Three Protesters Headed for Prison Print

While most anti-war activists are preoccupied with our military's expected role in Iraq, three Oregonians drew federal prison sentences last week for participating in an annual protest of the U.S. Army's historical links to
Latin America.

Lisa Hughes, Ann Huntwork and Phil D'Onofrio were sentenced to three to six months in prison for their role in a November 2002 protest at a Fort Benning, Ga., Army training facility formerly known as the School of the Americas. All were slapped with Class B misdemeanors for their involvement.

Critics have long insisted that the school, which was officially closed in 2000 and reopened a year later as the Western Hemisphere Institute for Security Cooperation, has trained Latin American soldiers linked to human-rights abuses. Its most infamous alumni Panamanian dictator Manuel Noriega.

About 90 of the 10,000 protesters assembled outside WHISC on Nov. 17 crossed the gate of the institute's entrance, an intentional act of civil disobedience, and were arrested for trespassing.

"Shrouded in black with our faces painted white, we marched onto the base carrying mock coffins and reading the names of SOA graduates' victims,"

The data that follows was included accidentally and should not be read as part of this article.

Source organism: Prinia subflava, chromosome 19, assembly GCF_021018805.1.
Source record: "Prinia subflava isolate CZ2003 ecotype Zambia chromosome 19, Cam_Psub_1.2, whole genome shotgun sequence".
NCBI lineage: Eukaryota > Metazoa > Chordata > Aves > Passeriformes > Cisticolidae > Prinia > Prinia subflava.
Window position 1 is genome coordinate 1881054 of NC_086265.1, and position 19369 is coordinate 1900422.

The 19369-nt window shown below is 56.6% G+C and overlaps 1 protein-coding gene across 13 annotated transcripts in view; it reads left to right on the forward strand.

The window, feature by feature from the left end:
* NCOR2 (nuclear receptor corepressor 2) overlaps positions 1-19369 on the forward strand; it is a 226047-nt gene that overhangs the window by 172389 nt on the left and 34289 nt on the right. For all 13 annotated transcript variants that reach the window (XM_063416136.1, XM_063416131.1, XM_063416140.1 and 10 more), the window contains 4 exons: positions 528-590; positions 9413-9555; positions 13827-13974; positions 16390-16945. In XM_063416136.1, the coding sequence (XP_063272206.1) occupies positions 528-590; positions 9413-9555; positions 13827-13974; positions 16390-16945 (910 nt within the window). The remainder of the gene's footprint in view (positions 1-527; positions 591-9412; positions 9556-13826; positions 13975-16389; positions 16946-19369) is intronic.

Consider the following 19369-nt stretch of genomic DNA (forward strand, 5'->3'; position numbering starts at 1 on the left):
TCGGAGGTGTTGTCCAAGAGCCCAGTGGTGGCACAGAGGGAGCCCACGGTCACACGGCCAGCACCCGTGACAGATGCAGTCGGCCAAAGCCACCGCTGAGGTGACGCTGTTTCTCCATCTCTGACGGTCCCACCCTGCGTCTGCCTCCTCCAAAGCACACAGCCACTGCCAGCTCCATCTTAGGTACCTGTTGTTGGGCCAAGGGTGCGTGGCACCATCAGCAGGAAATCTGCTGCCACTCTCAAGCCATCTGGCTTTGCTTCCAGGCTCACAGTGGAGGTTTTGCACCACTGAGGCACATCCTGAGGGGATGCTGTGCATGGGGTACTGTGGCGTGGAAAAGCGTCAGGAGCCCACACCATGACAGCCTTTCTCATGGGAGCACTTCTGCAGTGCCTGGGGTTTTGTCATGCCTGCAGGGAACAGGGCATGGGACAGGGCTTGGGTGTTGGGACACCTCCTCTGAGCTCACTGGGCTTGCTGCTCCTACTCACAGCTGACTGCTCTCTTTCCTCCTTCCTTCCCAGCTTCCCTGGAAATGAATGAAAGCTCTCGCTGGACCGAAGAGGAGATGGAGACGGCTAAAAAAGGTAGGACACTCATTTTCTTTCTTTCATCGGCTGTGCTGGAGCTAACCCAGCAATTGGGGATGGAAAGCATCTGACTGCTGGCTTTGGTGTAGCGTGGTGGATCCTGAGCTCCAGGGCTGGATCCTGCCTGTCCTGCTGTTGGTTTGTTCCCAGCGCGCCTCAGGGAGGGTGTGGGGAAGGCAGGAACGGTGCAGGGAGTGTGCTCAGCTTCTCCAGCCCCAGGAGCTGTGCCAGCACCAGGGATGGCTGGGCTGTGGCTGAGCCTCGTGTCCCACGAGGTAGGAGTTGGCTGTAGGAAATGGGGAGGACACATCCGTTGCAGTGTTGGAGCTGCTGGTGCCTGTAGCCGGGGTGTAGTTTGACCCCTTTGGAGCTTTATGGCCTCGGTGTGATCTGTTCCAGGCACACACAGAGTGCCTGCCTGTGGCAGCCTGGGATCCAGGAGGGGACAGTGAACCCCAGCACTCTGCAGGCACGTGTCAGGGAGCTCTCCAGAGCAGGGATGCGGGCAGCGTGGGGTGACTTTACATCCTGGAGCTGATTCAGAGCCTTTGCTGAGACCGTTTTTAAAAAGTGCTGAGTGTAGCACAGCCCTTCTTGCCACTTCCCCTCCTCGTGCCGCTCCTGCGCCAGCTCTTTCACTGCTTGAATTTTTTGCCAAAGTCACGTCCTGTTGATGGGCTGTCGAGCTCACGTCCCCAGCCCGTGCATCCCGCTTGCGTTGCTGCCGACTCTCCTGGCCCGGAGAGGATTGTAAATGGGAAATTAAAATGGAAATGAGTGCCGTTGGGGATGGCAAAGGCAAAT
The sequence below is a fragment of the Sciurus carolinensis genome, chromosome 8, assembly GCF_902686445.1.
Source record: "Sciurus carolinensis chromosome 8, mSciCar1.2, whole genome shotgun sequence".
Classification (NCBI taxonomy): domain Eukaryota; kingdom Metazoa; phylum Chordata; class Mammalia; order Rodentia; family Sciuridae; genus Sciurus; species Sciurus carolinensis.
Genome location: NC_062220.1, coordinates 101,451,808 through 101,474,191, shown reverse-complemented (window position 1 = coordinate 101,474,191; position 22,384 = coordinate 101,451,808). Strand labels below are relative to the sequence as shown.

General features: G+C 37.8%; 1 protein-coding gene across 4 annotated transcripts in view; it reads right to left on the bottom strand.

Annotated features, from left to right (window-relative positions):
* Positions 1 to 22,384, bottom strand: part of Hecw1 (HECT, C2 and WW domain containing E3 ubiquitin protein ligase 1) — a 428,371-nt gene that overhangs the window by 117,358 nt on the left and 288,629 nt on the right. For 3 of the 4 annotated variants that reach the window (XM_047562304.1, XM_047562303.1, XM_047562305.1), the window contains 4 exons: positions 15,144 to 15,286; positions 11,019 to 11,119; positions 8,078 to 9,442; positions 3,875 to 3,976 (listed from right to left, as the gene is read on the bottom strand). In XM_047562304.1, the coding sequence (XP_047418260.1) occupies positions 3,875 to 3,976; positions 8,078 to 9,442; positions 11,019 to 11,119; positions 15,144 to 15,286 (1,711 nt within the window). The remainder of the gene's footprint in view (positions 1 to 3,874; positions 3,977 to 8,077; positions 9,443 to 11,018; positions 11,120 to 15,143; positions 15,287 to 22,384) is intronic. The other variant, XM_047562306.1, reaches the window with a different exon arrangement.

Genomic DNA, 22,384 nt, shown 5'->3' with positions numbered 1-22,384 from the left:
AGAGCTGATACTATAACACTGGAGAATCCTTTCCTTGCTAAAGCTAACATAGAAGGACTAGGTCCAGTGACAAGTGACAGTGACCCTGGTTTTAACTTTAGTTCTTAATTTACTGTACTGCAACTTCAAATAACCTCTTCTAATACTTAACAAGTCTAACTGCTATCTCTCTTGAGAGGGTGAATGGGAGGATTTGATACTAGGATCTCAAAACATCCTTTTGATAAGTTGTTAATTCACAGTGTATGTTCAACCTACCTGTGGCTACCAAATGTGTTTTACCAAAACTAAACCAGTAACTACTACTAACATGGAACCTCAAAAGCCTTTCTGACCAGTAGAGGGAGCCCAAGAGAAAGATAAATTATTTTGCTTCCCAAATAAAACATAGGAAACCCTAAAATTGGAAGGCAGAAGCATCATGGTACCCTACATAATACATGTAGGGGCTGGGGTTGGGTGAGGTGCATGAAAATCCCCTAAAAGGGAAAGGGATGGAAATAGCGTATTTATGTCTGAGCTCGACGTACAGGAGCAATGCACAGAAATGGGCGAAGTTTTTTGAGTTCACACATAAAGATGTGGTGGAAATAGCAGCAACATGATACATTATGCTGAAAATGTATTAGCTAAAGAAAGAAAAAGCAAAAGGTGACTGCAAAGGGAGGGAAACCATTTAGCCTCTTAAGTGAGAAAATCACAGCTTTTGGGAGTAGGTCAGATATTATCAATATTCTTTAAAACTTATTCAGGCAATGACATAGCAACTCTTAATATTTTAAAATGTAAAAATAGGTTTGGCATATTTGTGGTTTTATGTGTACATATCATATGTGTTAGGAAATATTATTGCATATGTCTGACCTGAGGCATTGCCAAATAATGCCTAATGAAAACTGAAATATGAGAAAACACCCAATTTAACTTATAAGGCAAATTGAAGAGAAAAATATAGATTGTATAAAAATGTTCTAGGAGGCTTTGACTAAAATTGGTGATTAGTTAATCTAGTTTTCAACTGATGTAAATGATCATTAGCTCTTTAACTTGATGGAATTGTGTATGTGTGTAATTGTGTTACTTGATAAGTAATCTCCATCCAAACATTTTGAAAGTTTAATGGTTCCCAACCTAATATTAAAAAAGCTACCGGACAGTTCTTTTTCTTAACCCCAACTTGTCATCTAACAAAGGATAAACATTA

explained Hughes, a former Portlander who recently moved to Valyermo, Calif. The activists then peacefully surrendered for arrest.

Roughly half of those arrested were sentenced last week. Huntwork, who had crossed the gate at previous protests, and Hughes each drew sentences of six months. Hughes, a 37-year-old war-tax resister, also got a $1,500 fine. Huntwork, a 71-year-old grandmother, was fined $250. Huntwork says she knew she might face a longer sentence, but "doing nothing is not an option."

D'Onofrio, an Army veteran from Salem attending his first protest at the school, got three months. "I'd been wanting to get down to the vigil for three years," says D'Onofrio, a 35-year- old employee of the federal
Bureau of Land Management. "This year, because of the oppression happening locally and worldwide, I realized, 'I gotta do it.' The values that created the School of the Americas are the same ones leading us to Iraq."

D'Onofrio, who served two years in the Army, says the sentences were harsh. "By no means do I think the sentence is appropriate to the crime," he says. "There was no violence or intimidation. They're trying to make an example."

He's not bothered by the sentence, though: "Harsh sentences are making people question what the school is hiding."

Protesters were represented by volunteer lawyers, including Bill Conwell of Portland. Most of the remaining defendants will be tried Feb. 10.
Defendants haven't been told where they'll serve their sentences. "I'm hoping it's Sheridan," says D'Onofrio.

While WHISC insists that its new mission clearly separates it from SOA's violent history, many, including former Georgia governor Paul Coverdell, characterized the school's transformation as simply "cosmetic."